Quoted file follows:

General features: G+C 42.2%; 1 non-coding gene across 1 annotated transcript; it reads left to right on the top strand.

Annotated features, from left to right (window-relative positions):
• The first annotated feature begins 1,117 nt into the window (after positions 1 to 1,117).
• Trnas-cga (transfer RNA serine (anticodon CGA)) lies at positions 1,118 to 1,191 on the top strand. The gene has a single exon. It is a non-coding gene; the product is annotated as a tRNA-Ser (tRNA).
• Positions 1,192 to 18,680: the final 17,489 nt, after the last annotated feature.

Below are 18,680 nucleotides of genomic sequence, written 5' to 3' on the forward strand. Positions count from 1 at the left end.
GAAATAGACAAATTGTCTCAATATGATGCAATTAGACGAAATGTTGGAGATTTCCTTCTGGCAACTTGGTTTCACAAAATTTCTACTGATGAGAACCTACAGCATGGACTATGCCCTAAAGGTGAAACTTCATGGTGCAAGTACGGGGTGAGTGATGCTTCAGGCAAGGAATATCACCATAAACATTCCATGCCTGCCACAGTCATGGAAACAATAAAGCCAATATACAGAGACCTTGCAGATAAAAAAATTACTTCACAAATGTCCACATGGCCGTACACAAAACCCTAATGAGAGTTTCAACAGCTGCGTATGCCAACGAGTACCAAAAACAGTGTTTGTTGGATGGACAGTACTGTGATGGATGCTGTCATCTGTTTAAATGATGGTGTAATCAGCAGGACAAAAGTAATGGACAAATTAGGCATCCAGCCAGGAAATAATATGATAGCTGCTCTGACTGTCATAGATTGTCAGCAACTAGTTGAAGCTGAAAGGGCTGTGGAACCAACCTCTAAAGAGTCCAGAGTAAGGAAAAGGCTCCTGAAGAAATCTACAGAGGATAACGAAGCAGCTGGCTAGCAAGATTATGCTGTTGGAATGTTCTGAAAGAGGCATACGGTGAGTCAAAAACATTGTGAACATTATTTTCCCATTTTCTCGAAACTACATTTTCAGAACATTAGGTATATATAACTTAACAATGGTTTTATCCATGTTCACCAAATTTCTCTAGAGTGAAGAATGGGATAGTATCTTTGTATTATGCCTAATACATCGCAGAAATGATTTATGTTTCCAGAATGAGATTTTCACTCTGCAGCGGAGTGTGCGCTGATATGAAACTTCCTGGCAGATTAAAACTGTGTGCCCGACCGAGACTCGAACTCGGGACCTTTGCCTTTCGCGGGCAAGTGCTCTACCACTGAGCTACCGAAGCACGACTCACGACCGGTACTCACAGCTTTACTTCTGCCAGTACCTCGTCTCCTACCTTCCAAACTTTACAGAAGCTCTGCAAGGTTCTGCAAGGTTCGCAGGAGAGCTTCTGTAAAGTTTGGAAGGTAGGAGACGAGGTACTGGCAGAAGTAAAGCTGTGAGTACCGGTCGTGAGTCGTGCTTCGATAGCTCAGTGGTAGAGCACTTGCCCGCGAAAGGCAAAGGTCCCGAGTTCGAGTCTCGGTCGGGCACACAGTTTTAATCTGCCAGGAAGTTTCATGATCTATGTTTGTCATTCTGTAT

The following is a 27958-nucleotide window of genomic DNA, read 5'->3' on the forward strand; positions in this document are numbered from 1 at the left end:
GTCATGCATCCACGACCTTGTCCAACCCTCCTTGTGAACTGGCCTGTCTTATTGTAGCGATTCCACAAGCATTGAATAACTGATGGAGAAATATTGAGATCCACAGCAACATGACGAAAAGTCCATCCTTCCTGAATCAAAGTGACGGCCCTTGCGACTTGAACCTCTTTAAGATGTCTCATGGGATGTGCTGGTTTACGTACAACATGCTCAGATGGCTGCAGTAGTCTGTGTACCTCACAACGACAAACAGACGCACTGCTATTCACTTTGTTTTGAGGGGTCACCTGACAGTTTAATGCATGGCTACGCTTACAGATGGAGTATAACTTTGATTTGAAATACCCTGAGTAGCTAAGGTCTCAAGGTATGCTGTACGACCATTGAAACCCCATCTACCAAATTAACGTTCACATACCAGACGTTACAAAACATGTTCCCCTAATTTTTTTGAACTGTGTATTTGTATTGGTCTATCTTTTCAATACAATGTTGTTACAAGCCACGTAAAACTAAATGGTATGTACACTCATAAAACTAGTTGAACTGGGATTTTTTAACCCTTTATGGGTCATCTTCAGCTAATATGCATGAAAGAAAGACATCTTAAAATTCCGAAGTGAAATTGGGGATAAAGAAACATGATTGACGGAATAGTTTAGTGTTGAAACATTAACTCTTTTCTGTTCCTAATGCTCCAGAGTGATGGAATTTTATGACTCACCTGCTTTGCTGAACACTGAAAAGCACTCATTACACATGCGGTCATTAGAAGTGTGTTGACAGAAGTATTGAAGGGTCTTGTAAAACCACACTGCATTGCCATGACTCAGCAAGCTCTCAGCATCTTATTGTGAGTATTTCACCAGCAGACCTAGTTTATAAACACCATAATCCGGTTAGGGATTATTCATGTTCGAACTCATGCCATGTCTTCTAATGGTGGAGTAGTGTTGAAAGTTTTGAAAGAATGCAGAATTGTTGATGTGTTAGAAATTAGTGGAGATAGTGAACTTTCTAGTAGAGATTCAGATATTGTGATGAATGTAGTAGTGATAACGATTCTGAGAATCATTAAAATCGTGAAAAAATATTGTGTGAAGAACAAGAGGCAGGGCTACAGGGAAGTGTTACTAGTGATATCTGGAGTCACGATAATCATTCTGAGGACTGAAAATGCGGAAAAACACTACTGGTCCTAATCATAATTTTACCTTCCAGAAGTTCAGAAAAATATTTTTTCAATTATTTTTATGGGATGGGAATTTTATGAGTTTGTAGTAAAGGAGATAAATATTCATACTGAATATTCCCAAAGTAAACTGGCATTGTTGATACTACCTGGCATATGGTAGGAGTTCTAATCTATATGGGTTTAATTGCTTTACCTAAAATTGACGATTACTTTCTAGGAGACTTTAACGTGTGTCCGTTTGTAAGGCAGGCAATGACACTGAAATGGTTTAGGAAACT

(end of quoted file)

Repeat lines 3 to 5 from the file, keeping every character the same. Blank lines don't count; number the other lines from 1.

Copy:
• The first annotated feature begins 1,117 nt into the window (after positions 1 to 1,117).
• Trnas-cga (transfer RNA serine (anticodon CGA)) lies at positions 1,118 to 1,191 on the top strand. The gene has a single exon. It is a non-coding gene; the product is annotated as a tRNA-Ser (tRNA).
• Positions 1,192 to 18,680: the final 17,489 nt, after the last annotated feature.